Hiring Celebrity CEOs: Fragile Fame

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The original story appeared on Barron’s on April. 26th. 

Like Hollywood and Corporate America, Chinese companies have been paying up for celebrity talent. But the Chinese may not be getting much bang for the yuan.

In a recent academic study that examined costs and benefits of hiring star CEOs in China, researchers found that companies paid more for big dogs with celebrity status than for run-of-the-mill, unknown execs. Martin Conyon of the University of Pennsylvania, Lerong He of the State University of New York’s College at Brockport, and Xin Zhou of Fudan University defined star status in China as membership in one of China’s leading political organizations.

 

Credit: Barron's Art Department

Photo Credit: William Waitzman for Barron’s

Short Term: For about nine months a celebrity CEO in China had a positive impact on the share price, which then faded like fame itself. 

They discovered that for about nine months a celebrity hire had a positive impact on a company’s share price, which then faded like, well, fame itself. “It is economically rational for Chinese firms to hire a star CEO,” noted the paper, which crunched a decade of data since 2000 for almost 600 firms listed on Chinese exchanges. At least, until it’s not.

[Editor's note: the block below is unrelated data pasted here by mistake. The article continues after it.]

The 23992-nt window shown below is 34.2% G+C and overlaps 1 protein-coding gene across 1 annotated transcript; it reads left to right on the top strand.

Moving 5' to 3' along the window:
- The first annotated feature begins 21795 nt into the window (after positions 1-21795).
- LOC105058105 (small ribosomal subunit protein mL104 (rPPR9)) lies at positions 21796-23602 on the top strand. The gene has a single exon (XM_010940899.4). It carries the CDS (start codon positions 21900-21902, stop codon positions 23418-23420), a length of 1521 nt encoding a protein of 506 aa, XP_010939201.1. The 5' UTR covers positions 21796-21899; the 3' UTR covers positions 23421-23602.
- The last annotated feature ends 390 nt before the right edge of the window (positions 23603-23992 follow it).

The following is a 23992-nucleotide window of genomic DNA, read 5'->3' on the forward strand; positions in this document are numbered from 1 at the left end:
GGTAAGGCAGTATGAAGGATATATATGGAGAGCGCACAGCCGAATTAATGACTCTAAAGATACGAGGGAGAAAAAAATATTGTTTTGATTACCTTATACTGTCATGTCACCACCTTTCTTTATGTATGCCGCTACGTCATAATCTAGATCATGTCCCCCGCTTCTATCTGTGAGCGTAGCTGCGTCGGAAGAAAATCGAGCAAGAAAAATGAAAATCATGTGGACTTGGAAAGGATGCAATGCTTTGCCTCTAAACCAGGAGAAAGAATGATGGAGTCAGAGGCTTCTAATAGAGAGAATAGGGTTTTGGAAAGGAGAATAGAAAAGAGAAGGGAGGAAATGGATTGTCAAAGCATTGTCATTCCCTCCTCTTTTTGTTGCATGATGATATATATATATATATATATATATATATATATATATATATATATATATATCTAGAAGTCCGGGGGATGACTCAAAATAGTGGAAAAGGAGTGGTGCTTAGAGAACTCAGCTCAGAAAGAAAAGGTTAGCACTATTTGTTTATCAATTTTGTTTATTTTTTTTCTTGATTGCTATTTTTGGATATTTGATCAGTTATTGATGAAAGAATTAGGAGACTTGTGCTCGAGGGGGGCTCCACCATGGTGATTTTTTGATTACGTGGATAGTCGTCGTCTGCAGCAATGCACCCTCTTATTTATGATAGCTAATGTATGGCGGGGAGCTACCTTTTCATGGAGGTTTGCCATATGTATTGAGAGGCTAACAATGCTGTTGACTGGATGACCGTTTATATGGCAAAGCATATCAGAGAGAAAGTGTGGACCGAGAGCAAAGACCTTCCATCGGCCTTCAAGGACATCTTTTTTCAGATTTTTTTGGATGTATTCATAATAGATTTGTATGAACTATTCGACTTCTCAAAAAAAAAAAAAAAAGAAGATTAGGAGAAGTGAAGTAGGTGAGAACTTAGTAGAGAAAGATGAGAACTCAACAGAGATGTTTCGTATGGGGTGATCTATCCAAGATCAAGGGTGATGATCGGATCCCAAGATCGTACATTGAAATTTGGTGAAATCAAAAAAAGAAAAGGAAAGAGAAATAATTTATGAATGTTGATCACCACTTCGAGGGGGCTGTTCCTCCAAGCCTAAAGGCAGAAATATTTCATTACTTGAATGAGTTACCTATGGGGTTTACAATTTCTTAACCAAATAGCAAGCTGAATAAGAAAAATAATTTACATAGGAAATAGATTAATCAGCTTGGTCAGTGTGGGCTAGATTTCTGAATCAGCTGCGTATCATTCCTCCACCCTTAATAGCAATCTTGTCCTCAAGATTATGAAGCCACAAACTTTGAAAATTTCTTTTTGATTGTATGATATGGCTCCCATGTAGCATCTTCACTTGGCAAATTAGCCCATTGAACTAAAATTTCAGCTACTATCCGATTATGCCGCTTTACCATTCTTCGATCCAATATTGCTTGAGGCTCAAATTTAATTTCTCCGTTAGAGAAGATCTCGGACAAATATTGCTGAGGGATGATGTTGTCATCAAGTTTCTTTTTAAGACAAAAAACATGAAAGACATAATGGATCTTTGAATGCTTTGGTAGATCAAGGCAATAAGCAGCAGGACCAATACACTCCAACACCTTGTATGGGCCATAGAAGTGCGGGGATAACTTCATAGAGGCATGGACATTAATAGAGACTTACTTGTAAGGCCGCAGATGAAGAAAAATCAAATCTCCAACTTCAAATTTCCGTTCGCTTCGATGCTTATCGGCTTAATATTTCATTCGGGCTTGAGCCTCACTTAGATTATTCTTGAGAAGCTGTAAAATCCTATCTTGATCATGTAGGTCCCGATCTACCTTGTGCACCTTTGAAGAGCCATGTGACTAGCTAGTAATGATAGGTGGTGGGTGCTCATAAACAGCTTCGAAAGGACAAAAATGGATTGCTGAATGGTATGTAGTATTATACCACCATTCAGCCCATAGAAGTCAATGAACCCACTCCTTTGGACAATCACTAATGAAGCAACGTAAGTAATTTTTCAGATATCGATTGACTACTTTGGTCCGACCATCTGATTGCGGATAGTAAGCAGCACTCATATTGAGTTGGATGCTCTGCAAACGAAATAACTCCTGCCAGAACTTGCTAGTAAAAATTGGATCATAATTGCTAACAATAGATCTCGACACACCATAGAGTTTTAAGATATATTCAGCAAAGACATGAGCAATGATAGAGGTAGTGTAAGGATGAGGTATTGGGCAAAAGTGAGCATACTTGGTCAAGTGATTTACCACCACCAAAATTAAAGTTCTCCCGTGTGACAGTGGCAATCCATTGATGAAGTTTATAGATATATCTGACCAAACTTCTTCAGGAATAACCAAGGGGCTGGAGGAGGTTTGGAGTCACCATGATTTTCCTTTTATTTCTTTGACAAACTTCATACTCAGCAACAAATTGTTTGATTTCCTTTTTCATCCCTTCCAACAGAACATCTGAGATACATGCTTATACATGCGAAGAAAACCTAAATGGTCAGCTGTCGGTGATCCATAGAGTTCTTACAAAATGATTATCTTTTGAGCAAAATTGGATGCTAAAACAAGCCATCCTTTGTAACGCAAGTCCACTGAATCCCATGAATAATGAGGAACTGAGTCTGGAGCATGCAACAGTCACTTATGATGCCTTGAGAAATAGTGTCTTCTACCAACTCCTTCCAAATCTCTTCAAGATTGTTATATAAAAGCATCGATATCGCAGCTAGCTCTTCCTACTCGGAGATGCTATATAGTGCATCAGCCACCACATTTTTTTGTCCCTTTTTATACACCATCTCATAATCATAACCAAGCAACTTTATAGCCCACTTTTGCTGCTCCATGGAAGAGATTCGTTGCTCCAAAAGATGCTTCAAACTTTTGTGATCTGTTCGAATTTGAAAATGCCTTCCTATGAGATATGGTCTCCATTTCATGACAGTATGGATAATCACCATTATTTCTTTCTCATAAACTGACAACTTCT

This may be bigger than just China. Other researchers have found comparable phenomena in the celebrity-crazy U.S. After short-term market reactions to star hires, the net long-term benefits proved dismal. Ulrike Malmendier of the University of California, Berkeley, and Geoffrey Tate of UCLA found negative share performance at companies whose CEOs won prestigious business awards. Unfavorable results also followed when CEOs assumed outside board seats or wrote a book, and was worst at firms that had weak corporate governance. You get what you pay for, but it may not be exactly what you want.

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